About this Research Topic
Alzheimer`s disease (AD) is a progressive neurodegenerative disorder that culminates in a insidious decline in cognitive functions such as memory, attention, visual-spatial abilities, language and cognitive functions. The best pathological cognitive-decline correlate is synaptic loss with increasing evidence that AD is a disease of synaptic dysfunction. The pharmacological treatment for Alzheimer´s disease is limited. Alternative therapeutic approaches are essential. Non-invasive brain stimulation techniques have been reported to improve cognitive functions by inducing persistent changes in general and focal neuroplasticity.
Several different direct and indirect brain stimulation techniques have been demonstrated to be efficient in treating cognition-related symptoms in AD patients, such as (i) deep brain stimulation (DBS), (ii) transcranial direct current stimulation (tDCS), (iii) transcutaneous electrical nerve stimulation (TENS), (iv) transcranial magnetic stimulation (TMS), (v) vagus nerve stimulation (VNS).
In this edition our aim is to delineate the perspectives and mechanisms of neurostimulation in AD by bridging the gap between basic and clinical research. Advancing basic and experimental stimulation techniques and optimizing stimulation parameters are the frontiers of neurostimulation in AD. Articles with the following topics are preferable, but not limited to these:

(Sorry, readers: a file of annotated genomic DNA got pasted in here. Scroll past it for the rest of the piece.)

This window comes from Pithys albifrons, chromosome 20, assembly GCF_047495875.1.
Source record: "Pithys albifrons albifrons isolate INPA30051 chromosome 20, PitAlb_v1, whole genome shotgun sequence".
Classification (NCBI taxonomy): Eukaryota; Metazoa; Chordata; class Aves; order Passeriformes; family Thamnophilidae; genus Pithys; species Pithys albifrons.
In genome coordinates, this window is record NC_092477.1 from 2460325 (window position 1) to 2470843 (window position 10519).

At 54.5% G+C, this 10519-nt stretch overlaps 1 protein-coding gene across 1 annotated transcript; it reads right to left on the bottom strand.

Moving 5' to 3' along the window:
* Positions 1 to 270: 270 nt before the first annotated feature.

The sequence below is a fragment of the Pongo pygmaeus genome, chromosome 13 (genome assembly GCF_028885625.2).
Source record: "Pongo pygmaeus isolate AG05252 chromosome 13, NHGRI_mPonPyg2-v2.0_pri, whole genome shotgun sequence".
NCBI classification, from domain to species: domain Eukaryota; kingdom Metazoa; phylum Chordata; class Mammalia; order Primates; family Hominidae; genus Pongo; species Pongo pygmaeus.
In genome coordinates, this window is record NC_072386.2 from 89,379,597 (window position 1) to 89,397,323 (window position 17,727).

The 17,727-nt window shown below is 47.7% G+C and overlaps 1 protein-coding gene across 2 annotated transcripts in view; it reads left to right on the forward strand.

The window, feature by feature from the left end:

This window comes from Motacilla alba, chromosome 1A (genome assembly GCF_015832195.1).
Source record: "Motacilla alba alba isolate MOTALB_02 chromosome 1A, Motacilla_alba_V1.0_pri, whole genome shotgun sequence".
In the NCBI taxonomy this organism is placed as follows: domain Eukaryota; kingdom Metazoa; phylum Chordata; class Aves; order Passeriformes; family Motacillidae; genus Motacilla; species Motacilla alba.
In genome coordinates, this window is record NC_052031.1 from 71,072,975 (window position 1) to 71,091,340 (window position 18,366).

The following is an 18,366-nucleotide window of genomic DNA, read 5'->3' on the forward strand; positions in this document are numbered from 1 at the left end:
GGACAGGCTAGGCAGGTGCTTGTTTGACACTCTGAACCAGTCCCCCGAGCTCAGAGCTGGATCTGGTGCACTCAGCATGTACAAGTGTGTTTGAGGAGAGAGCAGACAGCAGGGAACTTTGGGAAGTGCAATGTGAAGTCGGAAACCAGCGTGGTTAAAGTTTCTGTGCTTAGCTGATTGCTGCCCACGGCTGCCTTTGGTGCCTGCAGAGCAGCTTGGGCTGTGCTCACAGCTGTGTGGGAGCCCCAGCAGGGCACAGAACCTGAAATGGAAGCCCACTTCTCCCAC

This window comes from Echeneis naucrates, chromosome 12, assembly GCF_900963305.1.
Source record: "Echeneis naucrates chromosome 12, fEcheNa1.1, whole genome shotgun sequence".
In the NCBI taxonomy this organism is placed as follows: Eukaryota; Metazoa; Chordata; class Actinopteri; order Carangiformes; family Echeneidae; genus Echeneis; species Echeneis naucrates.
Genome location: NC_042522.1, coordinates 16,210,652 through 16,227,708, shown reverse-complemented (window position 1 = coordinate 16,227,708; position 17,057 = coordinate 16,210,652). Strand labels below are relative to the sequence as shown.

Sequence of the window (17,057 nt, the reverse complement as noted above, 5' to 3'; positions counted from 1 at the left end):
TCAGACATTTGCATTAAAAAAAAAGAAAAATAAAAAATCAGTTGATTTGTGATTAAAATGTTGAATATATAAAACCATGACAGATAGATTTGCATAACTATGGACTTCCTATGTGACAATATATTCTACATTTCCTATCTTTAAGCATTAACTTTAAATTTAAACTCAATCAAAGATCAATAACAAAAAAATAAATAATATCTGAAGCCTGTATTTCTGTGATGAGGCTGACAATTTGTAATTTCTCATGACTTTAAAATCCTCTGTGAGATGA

a) clinical trials or case series using different stimulation techniques (DBS, tDCS, TENS, TMS, VNS) as treatment for AD
b) original animal and human studies investigating optimal stimulation parameters
c) translational research, different stimulation techniques and protocols in AD animal models
d) developmental studies of new stimulation techniques, devices and montages
e) comprehensive reviews of putative mechanisms of action of different stimulation techniques in AD
f) safety and tolerability of different stimulation techniques in AD
g) neuroimaging studies to localize effects of brain stimulation in AD
h) animal studies proving AD as a disorder of synaptic dysfunction
The types of manuscript desired are original research, methodology, hypothesis and theory, mini-review or reviews, clinical trials, perspective and technology report articles.
Important Note: All contributions to this Research Topic must be within the scope of the section and journal to which they are submitted, as defined in their mission statements. Frontiers reserves the right to guide an out-of-scope manuscript to a more suitable section or journal at any stage of peer review.